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Definition of “not” - English Dictionary

"not" in American English

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notadverb [not gradable]

 us   /nɑt/
used to make a word or ​group of words ​negative, or to give a word or words an ​oppositemeaning: Her ​life was not ​happy. If it’s not yours, whose is it? He’s not bad-looking (= He is ​attractive). She was not only an ​excellentteacher but (also) a ​brilliantresearcher (= she was both these things). Not that I ​mind (= I do not ​mind), but why didn’t you ​callyesterday?
not-too-distant
Not-too-distant refers to a ​time in the near ​future or ​recent past: They ​plan to have ​children in the not-too-distant ​future.
(Definition of not from the Cambridge Academic Content Dictionary © Cambridge University Press)







"not" in British English

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notadverb

uk   /nɒt/  us   /nɑːt/
A1 used to ​form a ​negative phrase after ​verbs like "be", "can", "have", "will", "must", etc., usually used in the ​shortform "n't" in ​speech: He's not ​fat! I won't ​tell her. I can't go. Don't you like her? It isn't hard (= it is ​easy). I'm just not ​interested. He's not bad-looking (= he is ​fairlyattractive). He's not astall as his ​father.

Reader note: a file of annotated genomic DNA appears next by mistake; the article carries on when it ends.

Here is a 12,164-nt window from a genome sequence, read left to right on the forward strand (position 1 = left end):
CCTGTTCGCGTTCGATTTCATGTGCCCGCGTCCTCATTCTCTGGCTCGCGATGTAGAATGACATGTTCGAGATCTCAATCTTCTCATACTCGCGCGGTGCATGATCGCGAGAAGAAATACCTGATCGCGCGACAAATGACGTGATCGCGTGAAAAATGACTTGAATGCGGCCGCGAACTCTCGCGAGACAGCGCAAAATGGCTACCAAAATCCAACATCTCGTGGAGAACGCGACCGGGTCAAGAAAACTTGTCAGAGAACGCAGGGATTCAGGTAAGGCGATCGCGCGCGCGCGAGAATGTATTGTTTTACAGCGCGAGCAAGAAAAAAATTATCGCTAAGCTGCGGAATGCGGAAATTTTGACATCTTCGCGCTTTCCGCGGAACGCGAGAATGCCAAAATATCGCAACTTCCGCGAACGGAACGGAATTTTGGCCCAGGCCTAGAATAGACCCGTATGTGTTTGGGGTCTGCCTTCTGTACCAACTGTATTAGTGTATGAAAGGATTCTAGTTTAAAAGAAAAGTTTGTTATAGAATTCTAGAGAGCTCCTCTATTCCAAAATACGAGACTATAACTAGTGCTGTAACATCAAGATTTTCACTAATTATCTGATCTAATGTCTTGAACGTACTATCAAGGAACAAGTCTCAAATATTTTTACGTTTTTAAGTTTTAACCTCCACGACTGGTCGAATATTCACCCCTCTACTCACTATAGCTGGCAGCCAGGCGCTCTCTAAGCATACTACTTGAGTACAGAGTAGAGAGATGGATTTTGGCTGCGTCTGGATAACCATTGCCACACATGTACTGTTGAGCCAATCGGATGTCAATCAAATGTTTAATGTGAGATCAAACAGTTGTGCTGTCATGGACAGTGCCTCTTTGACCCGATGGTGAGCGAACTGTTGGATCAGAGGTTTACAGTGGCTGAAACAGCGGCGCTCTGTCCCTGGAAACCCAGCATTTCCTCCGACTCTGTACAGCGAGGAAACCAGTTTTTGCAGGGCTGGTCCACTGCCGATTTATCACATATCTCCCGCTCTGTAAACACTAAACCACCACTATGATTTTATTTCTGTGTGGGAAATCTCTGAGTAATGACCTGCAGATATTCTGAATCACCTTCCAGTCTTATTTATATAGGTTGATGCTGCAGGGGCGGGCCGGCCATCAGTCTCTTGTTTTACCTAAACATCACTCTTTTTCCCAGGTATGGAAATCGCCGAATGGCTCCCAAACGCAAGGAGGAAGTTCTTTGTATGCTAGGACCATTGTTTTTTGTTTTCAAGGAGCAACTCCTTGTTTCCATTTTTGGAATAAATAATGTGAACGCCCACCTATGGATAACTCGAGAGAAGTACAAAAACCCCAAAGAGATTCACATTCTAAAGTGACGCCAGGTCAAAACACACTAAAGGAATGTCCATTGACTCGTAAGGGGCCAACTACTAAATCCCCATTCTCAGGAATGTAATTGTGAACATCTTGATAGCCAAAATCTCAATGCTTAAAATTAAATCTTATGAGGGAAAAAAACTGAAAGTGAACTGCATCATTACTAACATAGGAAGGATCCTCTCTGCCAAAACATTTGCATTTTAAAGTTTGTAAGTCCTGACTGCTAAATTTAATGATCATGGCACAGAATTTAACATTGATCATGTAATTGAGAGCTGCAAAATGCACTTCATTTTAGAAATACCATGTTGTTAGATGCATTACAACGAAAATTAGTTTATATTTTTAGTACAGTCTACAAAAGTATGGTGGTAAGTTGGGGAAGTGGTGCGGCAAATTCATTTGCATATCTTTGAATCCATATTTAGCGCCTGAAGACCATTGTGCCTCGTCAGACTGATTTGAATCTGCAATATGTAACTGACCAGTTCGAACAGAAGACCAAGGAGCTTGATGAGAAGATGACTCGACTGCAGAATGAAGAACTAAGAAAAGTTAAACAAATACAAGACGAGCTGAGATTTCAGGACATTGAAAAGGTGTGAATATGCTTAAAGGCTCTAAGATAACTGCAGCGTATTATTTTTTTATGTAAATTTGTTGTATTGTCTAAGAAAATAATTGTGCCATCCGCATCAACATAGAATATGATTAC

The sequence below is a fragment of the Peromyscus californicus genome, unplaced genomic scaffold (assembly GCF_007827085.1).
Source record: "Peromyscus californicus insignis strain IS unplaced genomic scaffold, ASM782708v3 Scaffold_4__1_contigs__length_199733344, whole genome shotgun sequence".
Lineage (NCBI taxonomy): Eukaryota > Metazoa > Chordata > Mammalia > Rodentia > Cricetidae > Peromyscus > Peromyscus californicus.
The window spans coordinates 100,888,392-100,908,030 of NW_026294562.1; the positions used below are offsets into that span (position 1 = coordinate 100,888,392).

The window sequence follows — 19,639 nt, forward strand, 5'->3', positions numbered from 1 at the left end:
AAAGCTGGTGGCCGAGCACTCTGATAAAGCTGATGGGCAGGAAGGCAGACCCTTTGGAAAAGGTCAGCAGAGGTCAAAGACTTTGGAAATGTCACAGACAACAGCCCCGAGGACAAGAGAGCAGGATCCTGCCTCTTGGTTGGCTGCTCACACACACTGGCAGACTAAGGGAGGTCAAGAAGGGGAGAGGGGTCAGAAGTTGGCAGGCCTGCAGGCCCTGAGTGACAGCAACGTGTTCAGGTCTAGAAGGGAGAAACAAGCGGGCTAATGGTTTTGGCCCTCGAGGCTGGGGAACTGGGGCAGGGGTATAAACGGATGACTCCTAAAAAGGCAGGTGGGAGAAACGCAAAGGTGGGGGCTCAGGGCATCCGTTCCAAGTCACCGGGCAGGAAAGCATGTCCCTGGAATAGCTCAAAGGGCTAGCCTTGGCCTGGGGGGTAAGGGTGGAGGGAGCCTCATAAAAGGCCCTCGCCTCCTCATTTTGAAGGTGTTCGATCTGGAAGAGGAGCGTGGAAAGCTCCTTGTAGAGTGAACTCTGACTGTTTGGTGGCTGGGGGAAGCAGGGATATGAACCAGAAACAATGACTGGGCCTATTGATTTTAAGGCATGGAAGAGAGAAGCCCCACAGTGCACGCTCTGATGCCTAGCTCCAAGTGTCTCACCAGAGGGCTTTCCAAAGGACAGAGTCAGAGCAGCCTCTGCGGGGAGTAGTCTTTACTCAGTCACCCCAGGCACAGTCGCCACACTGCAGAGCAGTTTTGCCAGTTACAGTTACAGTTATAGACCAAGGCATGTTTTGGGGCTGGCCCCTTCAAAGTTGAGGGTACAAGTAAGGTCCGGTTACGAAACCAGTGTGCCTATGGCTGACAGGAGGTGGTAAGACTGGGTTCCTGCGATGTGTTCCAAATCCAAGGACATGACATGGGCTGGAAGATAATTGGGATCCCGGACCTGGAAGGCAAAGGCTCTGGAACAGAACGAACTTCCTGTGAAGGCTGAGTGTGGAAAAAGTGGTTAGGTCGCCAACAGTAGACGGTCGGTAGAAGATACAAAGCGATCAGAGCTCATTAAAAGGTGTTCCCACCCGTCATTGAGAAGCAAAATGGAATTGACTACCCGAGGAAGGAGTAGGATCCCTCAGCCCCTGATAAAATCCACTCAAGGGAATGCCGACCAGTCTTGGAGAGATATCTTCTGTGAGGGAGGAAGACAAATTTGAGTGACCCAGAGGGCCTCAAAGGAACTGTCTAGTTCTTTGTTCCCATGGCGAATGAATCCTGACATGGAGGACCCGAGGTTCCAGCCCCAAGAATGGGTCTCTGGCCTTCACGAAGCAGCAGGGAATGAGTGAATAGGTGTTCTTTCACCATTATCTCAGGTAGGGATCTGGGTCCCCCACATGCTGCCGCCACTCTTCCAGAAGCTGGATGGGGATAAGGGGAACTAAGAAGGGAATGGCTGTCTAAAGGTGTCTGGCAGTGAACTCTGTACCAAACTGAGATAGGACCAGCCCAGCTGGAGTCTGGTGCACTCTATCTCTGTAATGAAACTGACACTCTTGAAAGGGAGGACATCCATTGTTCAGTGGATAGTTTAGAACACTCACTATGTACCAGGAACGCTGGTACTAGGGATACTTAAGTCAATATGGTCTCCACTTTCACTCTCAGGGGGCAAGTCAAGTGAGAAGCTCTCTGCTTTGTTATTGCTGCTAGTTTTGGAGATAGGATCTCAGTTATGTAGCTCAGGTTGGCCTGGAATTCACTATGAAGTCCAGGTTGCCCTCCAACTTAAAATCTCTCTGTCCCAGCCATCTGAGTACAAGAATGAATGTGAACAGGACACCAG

A1 used to give the next word or ​group of words a ​negativemeaning: I told you not to do that. I like most ​vegetables but not ​cabbage. "Come and ​play, Dad." "Not now, Jamie." It was Yuko who said that, not Richard.
A2 used after ​verbs like "be ​afraid", "​hope", "​suspect", etc. in ​short, ​negativereplies: "Is he coming with us?" "I ​hope not." "Are you done?" "I'm ​afraid not."
if not
A2 used to say what the ​situation will be if something does not ​happen: I ​hope to ​see you there but, if not, I'll ​call you.
or not
A2 used to ​express the ​possibility that something might not ​happen: Are you going to ​reply or not? I still don't ​know whether she's coming or not.
humorous sometimes used at the end of a ​statement to show that you did not ​mean what you have said: That was the ​bestmeal I've ​ever had - not!

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Grammar
(Definition of not from the Cambridge Advanced Learners Dictionary & Thesaurus © Cambridge University Press)
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